Saukville town officials concede route has been neglected because of cost
The power of the annual meeting was in the spotlight in the Town of Saukville last week, as electors ordered town supervisors to pursue a pair of initiatives.
In addition to reviewing statistics compiled over the previous year, the annual meeting allows residents to voice concerns and give direction to the Town Board.
About a dozen of the 30 residents attending the meeting live on Blueberry Road, and most supported a call to aggressively pursue repairs to the deteriorating road on the town’s northern limits.
Four years ago, the town hired an engineer to assess the ongoing problem of failing pavement on the road.
That report showed it would likely require elevating long sections of the road by as much as 10 inches to eliminate recurring pavement problems.
The extraordinary measures are needed because part of it was originally built through a bog, requiring the installation of a corduroy road — a design which used timber laid perpendicular to the road to provide a solid roadbed.
The “floating road” has repeatedly caused that timber base to heave in several places, creating ridges where the old wood has risen. Especially deep potholes have exposed the splintering timber.
The engineers said the drastic road rebuilding project envisioned would cost more than $100,000, far more than the town had available in its road budget, so the work was never pursued.
However, residents reminded town officials at the annual meeting that the problems haven’t gone away.
“I am concerned about safety. I have never seen it this bad,” said Terie Leicht, a 30-year resident of Blueberry Road.
“The potholes have gotten so bad, someone on a bicycle or motorcycle is going to get seriously hurt if they flip over their handlebars.”
Another resident, Ginny Pierson, said the risk of serious injury has reached the critical stage.
“Either it has to be fixed or close the road,” Pierson said.
Supr. Curt Rutkowski, who has been assigned the duty of monitoring roads in the town, said a recent road inspection confirmed that Blueberry Road is one of the worst roads in the township.
As the road maintenance discussion wound down, a motion was made by resident Ken Watry that the town have the worst of the potholes on the north end of the Blueberry Road dug out and filled by the end of the year.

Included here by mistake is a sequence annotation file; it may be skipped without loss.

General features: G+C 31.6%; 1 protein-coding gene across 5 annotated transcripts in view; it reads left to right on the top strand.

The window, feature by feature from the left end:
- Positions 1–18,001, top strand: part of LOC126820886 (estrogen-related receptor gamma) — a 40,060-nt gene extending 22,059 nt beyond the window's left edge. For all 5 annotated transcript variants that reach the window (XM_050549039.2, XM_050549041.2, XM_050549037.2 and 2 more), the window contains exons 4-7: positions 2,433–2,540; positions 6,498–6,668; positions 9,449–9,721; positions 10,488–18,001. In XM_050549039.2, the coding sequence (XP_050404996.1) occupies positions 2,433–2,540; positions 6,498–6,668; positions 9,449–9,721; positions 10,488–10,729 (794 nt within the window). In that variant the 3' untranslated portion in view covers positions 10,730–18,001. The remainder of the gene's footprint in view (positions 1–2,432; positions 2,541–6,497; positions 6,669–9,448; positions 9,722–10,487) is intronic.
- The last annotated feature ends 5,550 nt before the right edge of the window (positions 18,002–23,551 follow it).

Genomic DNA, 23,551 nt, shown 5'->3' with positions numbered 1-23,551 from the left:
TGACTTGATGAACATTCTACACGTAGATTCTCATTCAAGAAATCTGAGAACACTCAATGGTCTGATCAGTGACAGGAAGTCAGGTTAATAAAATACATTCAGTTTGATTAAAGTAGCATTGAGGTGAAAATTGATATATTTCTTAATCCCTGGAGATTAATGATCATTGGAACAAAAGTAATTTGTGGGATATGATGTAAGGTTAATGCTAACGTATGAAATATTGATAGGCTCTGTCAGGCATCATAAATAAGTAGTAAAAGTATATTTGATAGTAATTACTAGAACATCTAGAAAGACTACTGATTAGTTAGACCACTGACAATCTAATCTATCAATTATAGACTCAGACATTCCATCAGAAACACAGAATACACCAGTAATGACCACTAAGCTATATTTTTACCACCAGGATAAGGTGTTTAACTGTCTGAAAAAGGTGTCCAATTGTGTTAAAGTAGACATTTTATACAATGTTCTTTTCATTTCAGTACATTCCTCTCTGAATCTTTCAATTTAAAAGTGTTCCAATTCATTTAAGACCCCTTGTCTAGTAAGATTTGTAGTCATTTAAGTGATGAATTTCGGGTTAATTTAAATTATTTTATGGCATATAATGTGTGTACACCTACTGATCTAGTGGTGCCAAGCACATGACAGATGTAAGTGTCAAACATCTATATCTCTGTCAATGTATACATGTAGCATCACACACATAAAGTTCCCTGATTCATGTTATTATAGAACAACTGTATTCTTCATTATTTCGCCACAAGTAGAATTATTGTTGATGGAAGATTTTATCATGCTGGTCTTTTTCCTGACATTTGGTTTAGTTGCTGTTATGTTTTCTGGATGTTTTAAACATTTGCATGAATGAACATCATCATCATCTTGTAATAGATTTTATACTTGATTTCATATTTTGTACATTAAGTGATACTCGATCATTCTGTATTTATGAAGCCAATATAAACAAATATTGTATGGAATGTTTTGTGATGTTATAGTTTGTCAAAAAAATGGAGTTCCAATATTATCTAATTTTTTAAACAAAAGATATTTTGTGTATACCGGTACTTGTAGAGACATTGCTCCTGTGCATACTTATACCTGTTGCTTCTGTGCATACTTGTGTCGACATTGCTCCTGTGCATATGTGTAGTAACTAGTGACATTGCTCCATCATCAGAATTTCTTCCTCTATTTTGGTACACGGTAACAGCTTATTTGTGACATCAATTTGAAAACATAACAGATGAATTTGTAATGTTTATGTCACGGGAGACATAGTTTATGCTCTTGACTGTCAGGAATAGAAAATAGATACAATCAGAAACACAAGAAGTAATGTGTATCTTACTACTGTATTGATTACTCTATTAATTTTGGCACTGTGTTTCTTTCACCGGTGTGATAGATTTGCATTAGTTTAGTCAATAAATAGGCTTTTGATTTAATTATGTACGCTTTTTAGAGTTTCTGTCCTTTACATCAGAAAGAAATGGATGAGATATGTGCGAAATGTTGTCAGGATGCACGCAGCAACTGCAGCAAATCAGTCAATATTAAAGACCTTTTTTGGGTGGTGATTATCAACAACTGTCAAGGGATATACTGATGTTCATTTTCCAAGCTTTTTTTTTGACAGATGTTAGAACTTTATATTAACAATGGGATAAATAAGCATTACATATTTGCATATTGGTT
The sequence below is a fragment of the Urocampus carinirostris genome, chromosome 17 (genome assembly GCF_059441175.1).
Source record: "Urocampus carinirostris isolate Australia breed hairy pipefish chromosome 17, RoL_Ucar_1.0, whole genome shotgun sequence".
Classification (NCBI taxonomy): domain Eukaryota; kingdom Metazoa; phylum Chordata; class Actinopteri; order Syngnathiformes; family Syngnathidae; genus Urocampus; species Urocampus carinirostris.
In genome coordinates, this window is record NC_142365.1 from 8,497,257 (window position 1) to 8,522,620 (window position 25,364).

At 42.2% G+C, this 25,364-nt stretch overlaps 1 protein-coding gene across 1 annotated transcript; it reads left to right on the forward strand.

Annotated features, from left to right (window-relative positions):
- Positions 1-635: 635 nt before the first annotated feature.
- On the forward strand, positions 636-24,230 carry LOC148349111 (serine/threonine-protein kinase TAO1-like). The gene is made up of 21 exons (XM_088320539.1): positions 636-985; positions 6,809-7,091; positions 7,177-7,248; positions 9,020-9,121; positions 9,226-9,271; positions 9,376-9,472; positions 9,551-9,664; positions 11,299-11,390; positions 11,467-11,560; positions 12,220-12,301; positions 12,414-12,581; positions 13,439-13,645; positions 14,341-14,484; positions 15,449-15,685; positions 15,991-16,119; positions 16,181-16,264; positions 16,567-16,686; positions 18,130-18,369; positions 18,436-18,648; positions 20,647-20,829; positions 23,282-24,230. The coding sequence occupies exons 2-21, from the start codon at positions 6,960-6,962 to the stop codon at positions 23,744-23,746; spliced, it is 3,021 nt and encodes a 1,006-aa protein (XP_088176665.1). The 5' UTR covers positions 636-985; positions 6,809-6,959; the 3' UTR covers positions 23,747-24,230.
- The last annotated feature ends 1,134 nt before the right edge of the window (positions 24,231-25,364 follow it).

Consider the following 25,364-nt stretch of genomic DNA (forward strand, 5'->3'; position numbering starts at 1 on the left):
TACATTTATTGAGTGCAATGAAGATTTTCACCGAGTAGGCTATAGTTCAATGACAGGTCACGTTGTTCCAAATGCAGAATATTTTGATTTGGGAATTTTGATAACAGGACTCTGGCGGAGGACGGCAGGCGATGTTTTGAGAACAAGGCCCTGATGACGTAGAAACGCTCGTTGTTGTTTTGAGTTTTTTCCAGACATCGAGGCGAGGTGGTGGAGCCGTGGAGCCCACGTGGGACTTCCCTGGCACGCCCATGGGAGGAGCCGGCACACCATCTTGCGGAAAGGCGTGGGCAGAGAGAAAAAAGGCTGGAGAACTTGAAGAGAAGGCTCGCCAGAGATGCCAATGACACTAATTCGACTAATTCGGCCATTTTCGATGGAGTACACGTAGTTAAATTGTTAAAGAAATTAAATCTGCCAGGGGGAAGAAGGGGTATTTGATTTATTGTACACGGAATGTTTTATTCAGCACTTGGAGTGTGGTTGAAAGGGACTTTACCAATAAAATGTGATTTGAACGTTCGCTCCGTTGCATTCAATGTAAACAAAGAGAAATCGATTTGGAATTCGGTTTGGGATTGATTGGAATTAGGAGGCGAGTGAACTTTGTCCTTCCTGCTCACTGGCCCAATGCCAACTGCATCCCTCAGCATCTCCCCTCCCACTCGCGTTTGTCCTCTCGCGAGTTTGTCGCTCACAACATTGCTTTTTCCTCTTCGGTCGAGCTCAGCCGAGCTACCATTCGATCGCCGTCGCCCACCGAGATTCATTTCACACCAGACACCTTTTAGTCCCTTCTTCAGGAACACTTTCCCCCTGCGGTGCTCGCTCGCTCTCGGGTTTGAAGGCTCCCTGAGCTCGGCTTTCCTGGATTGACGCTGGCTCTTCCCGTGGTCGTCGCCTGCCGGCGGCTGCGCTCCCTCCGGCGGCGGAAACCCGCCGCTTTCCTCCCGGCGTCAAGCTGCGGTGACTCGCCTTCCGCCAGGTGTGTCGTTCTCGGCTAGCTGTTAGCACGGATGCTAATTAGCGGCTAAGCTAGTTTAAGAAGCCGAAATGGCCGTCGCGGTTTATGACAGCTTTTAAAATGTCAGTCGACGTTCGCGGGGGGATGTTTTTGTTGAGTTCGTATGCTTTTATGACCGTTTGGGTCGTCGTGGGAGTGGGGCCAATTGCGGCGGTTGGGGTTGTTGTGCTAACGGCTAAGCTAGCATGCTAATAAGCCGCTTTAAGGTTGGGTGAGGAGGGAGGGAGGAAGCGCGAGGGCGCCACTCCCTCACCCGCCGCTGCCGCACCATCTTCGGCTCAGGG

Resident Bruce Schoenleber objected to the motion from the floor, saying it was orchestrated by a small special-interest group.
“Blueberry Road is a money pit,” Schoenleber said.
“Since it is unstable, built on a marsh, I think it is going to cost enormous amounts of money.”
Still, the motion was supported by an 8 to 6 vote of town electors.
A follow-up motion made by Marvin Hoffmann, and unanimously approved by the audience, gave the Town Board the discretion to decide how much money should be spent on Blueberry Road repairs.
Supr. Mike Denzien said the board would be bound by the directive, but it might mean other road work earmarked by the town won’t get done this year.
Officials noted it costs an estimated $125,000 for each mile of road that is repaved.
“For two miles of road, that’s an expensive dance,” Rutkowski said.
Town Chairman Don Hamm, who lives on Blueberry Road, said the repair directive is another indication that the town needs to adopt a different strategy when it comes to road maintenance.
“We have a lot of crappy roads,” Hamm said.
“We can get a couple roads fixed each year with the money we have on hand, but we are going to have to raise taxes or borrow money to get more done.”
Either approach, Hamm said, may require the support of voters in the form of a road referendum.
“It is possible to put together a referendum to raise taxes for roads, but those generally get voted down,” Denzien said. “There are plenty of people who don’t want to see their taxes raised.”
Because the town has fewer than 3,000 residents, Hamm said additional road money could be requested at a future annual meeting, but even that would require some advance legwork.
He said his goal is to prepare a five-year road plan that will let the town get caught up on deferred maintenance.
That plan, Hamm said, is certain to have a significant financial impact.
“I don’t see any appetite to borrow money for roads, none whatsoever,” he said.
“However, I guess someone has to be the bad person and raise taxes. I may get voted out of office if we raise taxes, but I never intended this to be a long-term position.”
Quarry Committee member Victor Frank said the town might be able to tap an alternate source of funding for road repairs by pursuing an agreement with Ozaukee County that would offer road work as reimbursement for decades of depleted natural resources.
The town has asked the county for free road repairs as compensation for the material taken from county-owned gravel pits over the decades.
Hamm said he has been in touch with county officials about the proposal, but nothing has been finalized.
Such an agreement would need approval from the County Board.